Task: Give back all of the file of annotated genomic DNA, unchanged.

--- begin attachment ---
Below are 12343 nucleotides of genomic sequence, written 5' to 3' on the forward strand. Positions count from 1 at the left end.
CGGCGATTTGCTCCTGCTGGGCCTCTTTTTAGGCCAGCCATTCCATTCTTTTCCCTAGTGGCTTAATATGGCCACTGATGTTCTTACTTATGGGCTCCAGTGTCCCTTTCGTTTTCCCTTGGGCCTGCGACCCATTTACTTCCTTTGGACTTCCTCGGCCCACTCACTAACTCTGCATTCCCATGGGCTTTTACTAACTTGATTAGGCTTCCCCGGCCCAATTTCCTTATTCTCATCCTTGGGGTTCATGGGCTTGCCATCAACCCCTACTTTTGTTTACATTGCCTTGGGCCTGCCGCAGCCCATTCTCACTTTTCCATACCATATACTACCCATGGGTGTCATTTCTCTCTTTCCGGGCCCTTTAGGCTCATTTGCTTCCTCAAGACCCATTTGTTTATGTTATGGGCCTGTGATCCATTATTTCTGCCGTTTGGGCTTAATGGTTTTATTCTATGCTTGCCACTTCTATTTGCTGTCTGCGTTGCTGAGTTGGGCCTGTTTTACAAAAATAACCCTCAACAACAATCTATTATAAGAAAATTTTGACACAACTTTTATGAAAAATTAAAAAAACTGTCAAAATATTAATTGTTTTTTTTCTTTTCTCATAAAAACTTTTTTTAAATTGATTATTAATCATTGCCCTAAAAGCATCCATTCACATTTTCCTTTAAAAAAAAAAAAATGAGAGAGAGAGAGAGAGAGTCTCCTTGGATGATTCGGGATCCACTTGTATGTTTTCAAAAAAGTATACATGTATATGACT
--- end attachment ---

Below are 12343 nucleotides of genomic sequence, written 5' to 3' on the forward strand. Positions count from 1 at the left end.
CGGCGATTTGCTCCTGCTGGGCCTCTTTTTAGGCCAGCCATTCCATTCTTTTCCCTAGTGGCTTAATATGGCCACTGATGTTCTTACTTATGGGCTCCAGTGTCCCTTTCGTTTTCCCTTGGGCCTGCGACCCATTTACTTCCTTTGGACTTCCTCGGCCCACTCACTAACTCTGCATTCCCATGGGCTTTTACTAACTTGATTAGGCTTCCCCGGCCCAATTTCCTTATTCTCATCCTTGGGGTTCATGGGCTTGCCATCAACCCCTACTTTTGTTTACATTGCCTTGGGCCTGCCGCAGCCCATTCTCACTTTTCCATACCATATACTACCCATGGGTGTCATTTCTCTCTTTCCGGGCCCTTTAGGCTCATTTGCTTCCTCAAGACCCATTTGTTTATGTTATGGGCCTGTGATCCATTATTTCTGCCGTTTGGGCTTAATGGTTTTATTCTATGCTTGCCACTTCTATTTGCTGTCTGCGTTGCTGAGTTGGGCCTGTTTTACAAAAATAACCCTCAACAACAATCTATTATAAGAAAATTTTGACACAACTTTTATGAAAAATTAAAAAAACTGTCAAAATATTAATTGTTTTTTTTCTTTTCTCATAAAAACTTTTTTTAAATTGATTATTAATCATTGCCCTAAAAGCATCCATTCACATTTTCCTTTAAAAAAAAAAAAATGAGAGAGAGAGAGAGAGAGTCTCCTTGGATGATTCGGGATCCACTTGTATGTTTTCAAAAAAGTATACATGTATATGACT